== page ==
Are you getting your flu vaccine today? We have all heard this question in one form or another from our healthcare provider. Medical professionals strongly encourage the vaccine, especially as we enter the flu season. For some, the vaccine results in a sore arm and mild irritation. But others get the flu shot and have a much more serious side effect.
Does the flu shot cause injury?
Federal administrations like the Health Resources and Services Administration (HRSA) recognize that vaccines like the flu shot can cause serious injuries. As a result, they have established a fund to compensate victims injured by the flu vaccine.
How do I get compensation to cover the cost of my injury?
Generally speaking, those who are injured by a medication file a lawsuit to hold the drug manufacturer liable for any harm that results from use of their product. Vaccines are somewhat different. The government has decided that use of vaccines warrants a separate system; a system that is supposed to result in more timely payouts to injured victims. This system is the National Vaccine Injury Compensation Program (VICP). Victims of vaccine injuries must first file a claim in the VICP for their injuries.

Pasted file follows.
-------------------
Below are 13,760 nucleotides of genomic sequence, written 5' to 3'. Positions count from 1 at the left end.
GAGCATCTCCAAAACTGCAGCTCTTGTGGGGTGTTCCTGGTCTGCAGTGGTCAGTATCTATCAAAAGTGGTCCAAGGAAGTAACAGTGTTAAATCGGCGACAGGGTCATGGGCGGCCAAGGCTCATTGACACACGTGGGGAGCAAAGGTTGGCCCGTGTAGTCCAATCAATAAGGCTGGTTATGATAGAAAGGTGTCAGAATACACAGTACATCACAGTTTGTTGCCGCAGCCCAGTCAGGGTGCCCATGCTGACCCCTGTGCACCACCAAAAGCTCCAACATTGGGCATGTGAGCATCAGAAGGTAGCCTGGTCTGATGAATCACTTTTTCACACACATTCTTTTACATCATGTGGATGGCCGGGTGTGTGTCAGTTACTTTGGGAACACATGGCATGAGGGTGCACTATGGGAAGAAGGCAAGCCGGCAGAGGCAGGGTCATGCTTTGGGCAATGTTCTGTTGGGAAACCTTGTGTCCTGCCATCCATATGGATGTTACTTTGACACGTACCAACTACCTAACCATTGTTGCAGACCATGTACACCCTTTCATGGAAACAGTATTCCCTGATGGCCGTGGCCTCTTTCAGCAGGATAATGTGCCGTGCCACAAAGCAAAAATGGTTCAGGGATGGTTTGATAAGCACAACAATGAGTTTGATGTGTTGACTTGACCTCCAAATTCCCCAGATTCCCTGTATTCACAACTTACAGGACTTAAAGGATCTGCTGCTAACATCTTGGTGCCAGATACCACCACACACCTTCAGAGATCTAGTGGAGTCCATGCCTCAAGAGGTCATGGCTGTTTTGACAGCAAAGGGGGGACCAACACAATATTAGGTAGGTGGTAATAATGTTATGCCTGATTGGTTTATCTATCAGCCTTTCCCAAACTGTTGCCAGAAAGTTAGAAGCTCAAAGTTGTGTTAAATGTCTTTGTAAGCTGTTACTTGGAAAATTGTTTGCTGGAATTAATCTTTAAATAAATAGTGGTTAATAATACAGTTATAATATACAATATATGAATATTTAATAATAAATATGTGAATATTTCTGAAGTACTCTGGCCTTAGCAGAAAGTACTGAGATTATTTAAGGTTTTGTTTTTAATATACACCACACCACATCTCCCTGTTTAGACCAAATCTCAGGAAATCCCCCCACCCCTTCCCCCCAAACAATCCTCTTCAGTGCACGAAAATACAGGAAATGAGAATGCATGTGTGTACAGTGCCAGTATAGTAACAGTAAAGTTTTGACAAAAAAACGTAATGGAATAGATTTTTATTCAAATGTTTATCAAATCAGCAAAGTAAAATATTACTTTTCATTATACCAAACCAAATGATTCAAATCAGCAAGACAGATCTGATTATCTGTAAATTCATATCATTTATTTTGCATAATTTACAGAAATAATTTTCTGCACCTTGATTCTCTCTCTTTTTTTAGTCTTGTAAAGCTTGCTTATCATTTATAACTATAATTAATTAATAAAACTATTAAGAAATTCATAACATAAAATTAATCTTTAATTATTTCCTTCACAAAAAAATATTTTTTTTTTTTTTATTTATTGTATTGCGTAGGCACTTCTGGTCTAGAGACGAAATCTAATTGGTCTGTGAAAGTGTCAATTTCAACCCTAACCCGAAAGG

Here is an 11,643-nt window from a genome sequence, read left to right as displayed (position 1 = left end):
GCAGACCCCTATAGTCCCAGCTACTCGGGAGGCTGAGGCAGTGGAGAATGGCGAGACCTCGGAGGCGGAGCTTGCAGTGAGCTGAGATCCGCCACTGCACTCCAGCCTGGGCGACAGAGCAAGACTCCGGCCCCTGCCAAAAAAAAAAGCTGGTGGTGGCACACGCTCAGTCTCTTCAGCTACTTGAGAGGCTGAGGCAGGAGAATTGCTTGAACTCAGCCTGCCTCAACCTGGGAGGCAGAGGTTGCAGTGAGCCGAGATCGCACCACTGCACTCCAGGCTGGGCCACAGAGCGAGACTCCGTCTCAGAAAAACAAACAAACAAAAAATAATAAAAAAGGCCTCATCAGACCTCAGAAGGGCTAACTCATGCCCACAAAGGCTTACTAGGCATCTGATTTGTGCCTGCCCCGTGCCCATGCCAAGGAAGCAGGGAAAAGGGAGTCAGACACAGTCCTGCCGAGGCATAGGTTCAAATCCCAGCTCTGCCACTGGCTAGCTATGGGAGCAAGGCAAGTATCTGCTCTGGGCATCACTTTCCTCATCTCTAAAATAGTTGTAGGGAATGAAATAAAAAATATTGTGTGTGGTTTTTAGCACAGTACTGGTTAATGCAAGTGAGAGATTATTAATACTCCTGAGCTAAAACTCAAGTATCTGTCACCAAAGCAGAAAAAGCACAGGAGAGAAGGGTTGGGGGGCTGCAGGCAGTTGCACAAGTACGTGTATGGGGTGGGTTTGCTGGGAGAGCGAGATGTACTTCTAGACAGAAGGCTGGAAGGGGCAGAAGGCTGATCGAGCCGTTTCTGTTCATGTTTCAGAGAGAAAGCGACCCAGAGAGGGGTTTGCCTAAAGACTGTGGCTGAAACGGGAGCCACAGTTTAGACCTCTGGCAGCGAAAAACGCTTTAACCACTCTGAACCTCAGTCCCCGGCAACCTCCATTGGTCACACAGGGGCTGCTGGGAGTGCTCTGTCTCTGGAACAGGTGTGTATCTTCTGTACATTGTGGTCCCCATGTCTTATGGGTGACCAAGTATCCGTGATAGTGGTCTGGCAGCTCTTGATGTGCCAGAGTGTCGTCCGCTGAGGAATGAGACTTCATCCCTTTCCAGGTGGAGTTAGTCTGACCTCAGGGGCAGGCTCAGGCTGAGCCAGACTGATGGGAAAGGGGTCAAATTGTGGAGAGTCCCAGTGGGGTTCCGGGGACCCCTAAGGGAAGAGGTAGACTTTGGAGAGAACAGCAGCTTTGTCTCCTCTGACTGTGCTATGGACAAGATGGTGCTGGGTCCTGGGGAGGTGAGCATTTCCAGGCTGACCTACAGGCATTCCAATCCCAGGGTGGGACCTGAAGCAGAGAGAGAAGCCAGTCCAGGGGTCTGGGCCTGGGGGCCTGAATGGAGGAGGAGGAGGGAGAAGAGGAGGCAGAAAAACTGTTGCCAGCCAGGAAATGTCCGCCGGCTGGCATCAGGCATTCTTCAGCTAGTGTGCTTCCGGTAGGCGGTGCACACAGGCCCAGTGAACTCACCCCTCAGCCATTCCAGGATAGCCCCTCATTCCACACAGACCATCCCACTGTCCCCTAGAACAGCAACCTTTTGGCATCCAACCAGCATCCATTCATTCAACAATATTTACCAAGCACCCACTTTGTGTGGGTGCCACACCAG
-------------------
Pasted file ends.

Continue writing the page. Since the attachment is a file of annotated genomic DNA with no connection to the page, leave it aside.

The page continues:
Does this system work?
The government pays out hundreds of millions in vaccine injury compensation every year. Examples for injuries related to the flu shot include:
- Shoulder injury, and
- Guillain-Barre Syndrome
Circling back to the original question, victims generally do not move forward with a civil lawsuit when injured by the flu vaccine. Instead, victims must initially seek compensation through the use of the VICP. During the process, victims are given the opportunity to opt out of the VICP, although this does not happen often with flu vaccine injuries.
Those who believe they may qualify can review the Vaccine Injury Table, a document that outlines different illness, disabilities, and injuries that the government presumes connected to a vaccination unless another cause is found. This document is constantly evolving. For example, the addition of the likelihood that the influenza vaccine can result in Guillain-Barre syndrome is relatively new.
Those who move forward with a claim file a petition with the U.S. Court of Federal Claims. The filing then goes through various rounds of review before being presented to a court-appointed special master to decide whether compensation is warranted. Families can and should seek legal counsel to review their case and discuss the likelihood of approval.
Vaccine injury litigation is all the lawyers at Downing, Allison & Jorgenson do. If you or a family member have been injured by a vaccine, call us today. We are here to help.